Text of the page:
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How is Social Anxiety different from Shyness?

Although there is no clinical diagnosis of shyness, in some ways shyness is easier to understand that social anxiety because it is so common. About 80 per cent of people say that they experienced periods of considerable shyness in childhood and adolescence. It's important to remember that when we are very young shyness is the norm rather than the exception and that in the process of growing up it generally fades.

Those suffering from shyness often feel like they're shrinking back from social encounters, and retreating into themselves, and so the main symptoms are very similar to those of social anxiety. People experience different degrees of shyness, from mild social awkwardness to extreme withdrawal and feelings of inhibition.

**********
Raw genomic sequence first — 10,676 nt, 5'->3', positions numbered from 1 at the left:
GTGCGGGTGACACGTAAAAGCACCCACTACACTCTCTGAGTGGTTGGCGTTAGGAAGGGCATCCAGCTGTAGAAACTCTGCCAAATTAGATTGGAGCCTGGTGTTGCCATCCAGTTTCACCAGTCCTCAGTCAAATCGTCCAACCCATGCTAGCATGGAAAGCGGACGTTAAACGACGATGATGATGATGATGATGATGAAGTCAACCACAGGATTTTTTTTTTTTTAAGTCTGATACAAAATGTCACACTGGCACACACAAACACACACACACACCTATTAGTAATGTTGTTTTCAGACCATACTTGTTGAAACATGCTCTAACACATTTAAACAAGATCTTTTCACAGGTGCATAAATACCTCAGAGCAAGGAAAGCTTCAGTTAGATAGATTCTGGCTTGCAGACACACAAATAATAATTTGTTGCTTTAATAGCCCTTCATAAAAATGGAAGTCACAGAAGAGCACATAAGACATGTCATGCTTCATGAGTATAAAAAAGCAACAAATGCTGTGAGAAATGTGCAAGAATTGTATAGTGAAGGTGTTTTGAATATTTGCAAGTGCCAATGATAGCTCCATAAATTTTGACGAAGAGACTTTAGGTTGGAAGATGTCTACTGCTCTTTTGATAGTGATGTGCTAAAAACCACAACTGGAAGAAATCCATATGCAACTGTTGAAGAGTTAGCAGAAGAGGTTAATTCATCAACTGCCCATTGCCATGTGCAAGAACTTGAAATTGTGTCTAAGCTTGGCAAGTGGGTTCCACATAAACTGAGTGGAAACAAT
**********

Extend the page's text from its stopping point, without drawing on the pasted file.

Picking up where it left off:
Ironically, shyness is actually an attractive quality to many people. It can make you seem more interesting, and slightly mysterious, as though you have hidden qualities to be discovered. It's closely associated with modesty. So there is nothing inherently wrong with shyness - and having too little shyness in your makeup may be just as bad as having too much.

Shyness and social anxiety are close relatives, and there is a lot of overlap in their symptoms and in their effects. So, from here onwards the term social anxiety is used to mean both social anxiety and shyness.